A man out of place

Savaging the Civilised: Verrier Elwin, His Tribals, and India

Ramachandra Guha <em>University of C

Last spring, London's billboards were graced with a portrait of Muhammad Ali accompanied by advertising copy that saluted "the crazy ones" - misfits, rebels and trouble-makers. Yet Ali was not merely a corporate "crazy" but an authentic rebel, and the same is true of Verrier Elwin, the subject of this important new biography.

Elwin was born an Orwellian "lower-upper-middle-class" Englishman in 1902 and died an Indian citizen in 1964. He excelled at Oxford, flourished in Anglican circles and seemed destined to surpass his father, the Bishop of Sierra Leone, as an imperialist proselytiser. But his arrival in India amid growing clamours for independence from British rule in the late 1920s opened his heart and mind to more heterodox things. In his autobiography he wrote of his first encounter with Mahatma Gandhi that "it was as if I had suddenly been reborn as an Indian on Indian soil". This rebirth was genuine but also a more gradual transition, which Guha accounts for supremely well.

The core of Elwin's life was devoted to the tribal peoples of central and north-eastern India - the adivasis, meaning original settlers or aboriginals. He spent decades living among, twice marrying into and writing authoritatively about these people and their cultures. While the British elite imprisoned independence campaigners such as Nehru, Elwin longed to demonstrate his penitential love for India. Intelligence agents routinely heard him dedicate dissident speeches to "my friends in jail"; but an investigation into British brutality on the north-west frontier led to his deportation in 1931. Elwin had to forswear all political activity in order to return to India, where he soon took up a Congress-sponsored mission to work with the impoverished tribal peoples of central India.

Elwin settled among the Gond tribe in eastern Madhya Pradesh and so began his determined intellectual rebellion. Despite being accused by his bishop of devilry, he retained his mix of Christian and Gandhian asceticism, and did not leave the church until 1935. At the same time, he was introduced to the neighbouring Baiga tribe, immersed himself in their precarious way of life, producing a definitive study, called The Baiga (1939), that would change his life and theirs. Hereafter, Elwin worked tirelessly to defend the Baiga and other tribes from "the corrosive influences" of officials and moralists of both Hindu and Christian persuasion.

Over the next three decades Elwin combined the setting up of tribal welfare systems with research into the oral cultures of tribes in Madhya Pradesh and Orissa; he later moved to Shillong in the north-east to continue that work for Nehru himself. Elwin's best-known work is The Muria and their Ghotul (1947), a huge enterprise and non-Gandhian celebration of the tribe's liberal attitudes towards sex. But his maverick commitment to the tribal peoples produced many other books in support of the least assimilated groupings. It's these people, who today remain largely autonomous of Hindu society and late 20th-century modernity, that Elwin fought to protect and whose role in modern India while the Hindu chauvinist BJP is in the ascendent remains vexed.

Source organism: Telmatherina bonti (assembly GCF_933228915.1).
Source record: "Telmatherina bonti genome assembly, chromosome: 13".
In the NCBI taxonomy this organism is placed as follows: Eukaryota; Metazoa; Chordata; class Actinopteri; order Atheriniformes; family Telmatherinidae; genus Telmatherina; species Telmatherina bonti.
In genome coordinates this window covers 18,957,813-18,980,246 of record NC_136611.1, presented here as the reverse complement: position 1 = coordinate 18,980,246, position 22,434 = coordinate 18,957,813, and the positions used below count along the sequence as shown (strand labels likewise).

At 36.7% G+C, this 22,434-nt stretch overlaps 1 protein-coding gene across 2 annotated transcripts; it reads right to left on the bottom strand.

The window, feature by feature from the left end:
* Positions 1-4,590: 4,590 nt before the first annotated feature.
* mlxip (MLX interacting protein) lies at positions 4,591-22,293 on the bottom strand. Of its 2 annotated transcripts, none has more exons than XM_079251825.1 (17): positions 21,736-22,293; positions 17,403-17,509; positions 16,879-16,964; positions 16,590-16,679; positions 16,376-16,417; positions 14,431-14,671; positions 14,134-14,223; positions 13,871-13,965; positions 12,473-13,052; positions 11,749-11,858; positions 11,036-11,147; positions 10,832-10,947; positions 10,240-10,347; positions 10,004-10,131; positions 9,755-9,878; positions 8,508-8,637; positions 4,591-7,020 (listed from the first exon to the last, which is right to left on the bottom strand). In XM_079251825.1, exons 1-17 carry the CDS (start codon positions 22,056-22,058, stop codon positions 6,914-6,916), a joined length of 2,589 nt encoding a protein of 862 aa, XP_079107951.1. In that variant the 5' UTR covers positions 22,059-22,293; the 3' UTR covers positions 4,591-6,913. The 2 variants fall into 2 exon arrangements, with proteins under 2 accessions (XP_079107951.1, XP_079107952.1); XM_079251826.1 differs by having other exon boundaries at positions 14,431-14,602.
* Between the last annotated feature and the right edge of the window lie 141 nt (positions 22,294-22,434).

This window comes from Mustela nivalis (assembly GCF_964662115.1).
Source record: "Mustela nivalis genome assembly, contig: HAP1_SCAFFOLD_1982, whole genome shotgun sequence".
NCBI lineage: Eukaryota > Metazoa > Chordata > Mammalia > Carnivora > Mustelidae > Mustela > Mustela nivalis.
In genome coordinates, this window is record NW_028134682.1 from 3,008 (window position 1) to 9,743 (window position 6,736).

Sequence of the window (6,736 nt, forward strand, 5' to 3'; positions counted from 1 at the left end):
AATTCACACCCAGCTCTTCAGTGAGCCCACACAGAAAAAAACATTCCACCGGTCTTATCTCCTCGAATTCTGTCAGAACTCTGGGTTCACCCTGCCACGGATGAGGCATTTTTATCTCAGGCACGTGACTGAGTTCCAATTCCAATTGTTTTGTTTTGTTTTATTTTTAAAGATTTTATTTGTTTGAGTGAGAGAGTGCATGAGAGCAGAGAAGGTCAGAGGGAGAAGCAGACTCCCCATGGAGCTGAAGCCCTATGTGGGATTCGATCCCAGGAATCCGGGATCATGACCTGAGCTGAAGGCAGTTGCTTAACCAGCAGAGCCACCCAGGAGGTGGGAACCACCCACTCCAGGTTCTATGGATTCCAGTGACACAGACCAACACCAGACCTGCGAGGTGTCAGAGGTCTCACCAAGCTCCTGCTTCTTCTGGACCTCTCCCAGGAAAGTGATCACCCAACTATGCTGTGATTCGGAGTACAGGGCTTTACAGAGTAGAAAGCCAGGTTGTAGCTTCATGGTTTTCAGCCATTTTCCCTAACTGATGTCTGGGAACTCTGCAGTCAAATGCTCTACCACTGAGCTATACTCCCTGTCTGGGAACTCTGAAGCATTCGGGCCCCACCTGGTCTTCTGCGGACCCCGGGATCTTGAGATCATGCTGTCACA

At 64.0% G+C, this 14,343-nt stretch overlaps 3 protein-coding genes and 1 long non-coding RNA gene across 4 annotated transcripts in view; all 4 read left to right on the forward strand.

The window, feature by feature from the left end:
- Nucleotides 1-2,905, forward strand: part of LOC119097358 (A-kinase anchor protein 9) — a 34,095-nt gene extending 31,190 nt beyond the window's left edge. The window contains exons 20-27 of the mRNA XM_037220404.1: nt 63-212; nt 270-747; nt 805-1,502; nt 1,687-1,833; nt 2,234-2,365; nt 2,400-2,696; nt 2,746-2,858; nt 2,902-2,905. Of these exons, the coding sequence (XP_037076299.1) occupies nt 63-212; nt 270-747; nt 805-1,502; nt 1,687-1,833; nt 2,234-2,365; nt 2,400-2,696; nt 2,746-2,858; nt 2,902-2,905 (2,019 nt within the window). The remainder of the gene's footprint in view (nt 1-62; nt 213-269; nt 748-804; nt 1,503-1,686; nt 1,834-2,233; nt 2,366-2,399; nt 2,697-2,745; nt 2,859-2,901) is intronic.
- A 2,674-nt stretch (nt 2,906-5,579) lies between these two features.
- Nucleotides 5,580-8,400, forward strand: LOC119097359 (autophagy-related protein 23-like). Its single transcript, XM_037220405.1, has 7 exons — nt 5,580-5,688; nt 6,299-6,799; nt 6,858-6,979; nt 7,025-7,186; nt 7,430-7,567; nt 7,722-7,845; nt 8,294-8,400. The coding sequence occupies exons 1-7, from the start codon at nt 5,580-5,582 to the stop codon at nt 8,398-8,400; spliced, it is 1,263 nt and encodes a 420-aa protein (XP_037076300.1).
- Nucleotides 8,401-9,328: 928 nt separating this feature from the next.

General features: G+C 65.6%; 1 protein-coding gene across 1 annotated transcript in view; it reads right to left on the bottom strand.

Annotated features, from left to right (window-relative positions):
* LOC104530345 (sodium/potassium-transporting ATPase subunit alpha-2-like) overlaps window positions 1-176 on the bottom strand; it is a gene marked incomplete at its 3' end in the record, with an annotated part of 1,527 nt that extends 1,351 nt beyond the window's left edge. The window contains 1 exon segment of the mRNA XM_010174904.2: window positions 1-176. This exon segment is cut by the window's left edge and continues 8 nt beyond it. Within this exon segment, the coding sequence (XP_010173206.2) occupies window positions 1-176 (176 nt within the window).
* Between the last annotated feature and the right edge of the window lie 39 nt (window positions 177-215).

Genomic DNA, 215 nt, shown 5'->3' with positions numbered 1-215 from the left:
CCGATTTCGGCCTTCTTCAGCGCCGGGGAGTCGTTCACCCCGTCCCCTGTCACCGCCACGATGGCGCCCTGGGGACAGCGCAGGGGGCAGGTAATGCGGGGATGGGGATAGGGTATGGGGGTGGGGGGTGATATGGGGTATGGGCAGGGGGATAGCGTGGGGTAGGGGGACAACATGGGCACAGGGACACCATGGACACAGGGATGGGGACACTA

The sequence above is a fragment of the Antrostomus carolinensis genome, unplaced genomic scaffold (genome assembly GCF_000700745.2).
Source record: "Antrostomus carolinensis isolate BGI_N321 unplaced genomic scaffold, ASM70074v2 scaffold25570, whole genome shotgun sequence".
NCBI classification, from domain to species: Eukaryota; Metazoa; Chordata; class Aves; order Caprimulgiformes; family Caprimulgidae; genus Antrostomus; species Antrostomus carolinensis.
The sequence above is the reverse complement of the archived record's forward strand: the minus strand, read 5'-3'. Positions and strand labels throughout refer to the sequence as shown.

The "only proper description of these people", argued Professor G S Ghurye, Elwin's fiercest critic, was that they are "imperfectly integrated" or "backward Hindus". Against such racism, Elwin argued that "the aboriginals are the real swadeshi [self-reliance] products of India, in whose presence everything is foreign". The conflict remains real. Recently the ultra-chauvinist Shiv Sena leaders in Mumbal, lampooned by Salman Rushdie in The Moor's Last Sigh, memorialised the bad professor. Compare this with Nehru himself - a vigorous champion of Elwin and of a culturally diverse, modern, secular India - who cond- emned those "who wished to make tribals second-rate copies of ourselves".

In a shrinking, increasingly homogeneous world, the cultures of people who remain significantly independent of it are uniquely precious. They remind us that worlds of difference exist and are possible - worlds, as Elwin put it, "that we recognise and honour their way of doing things, not because it is old and picturesque, but because it is theirs". I recently revisited some of the least assimilated of the so-called "primitive" hill or forest tribes. Among them I encountered robust independence, vulnerability and elemental otherness, threatened by encroaching development. The tribals need, as Elwin argued, to be equipped to control the pace and means of their own inevitable assimilation, against the armies of "improvers" who can so swiftly turn centuries of cultural distinction into abject enslavement.

Verrier Elwin, writes Guha, was "apparently always out of place, always where tradition and history least expected him to be". As the century ends, with another genocidal tyrant rampaging in Europe, a glance backwards reminds us that there was no finer place for him to be. The rebel Englishman deserves the dedication and care of this excellent biography.

This article first appeared in the 17 May 1999 issue of the New Statesman, The NS Essay - A culture of pretence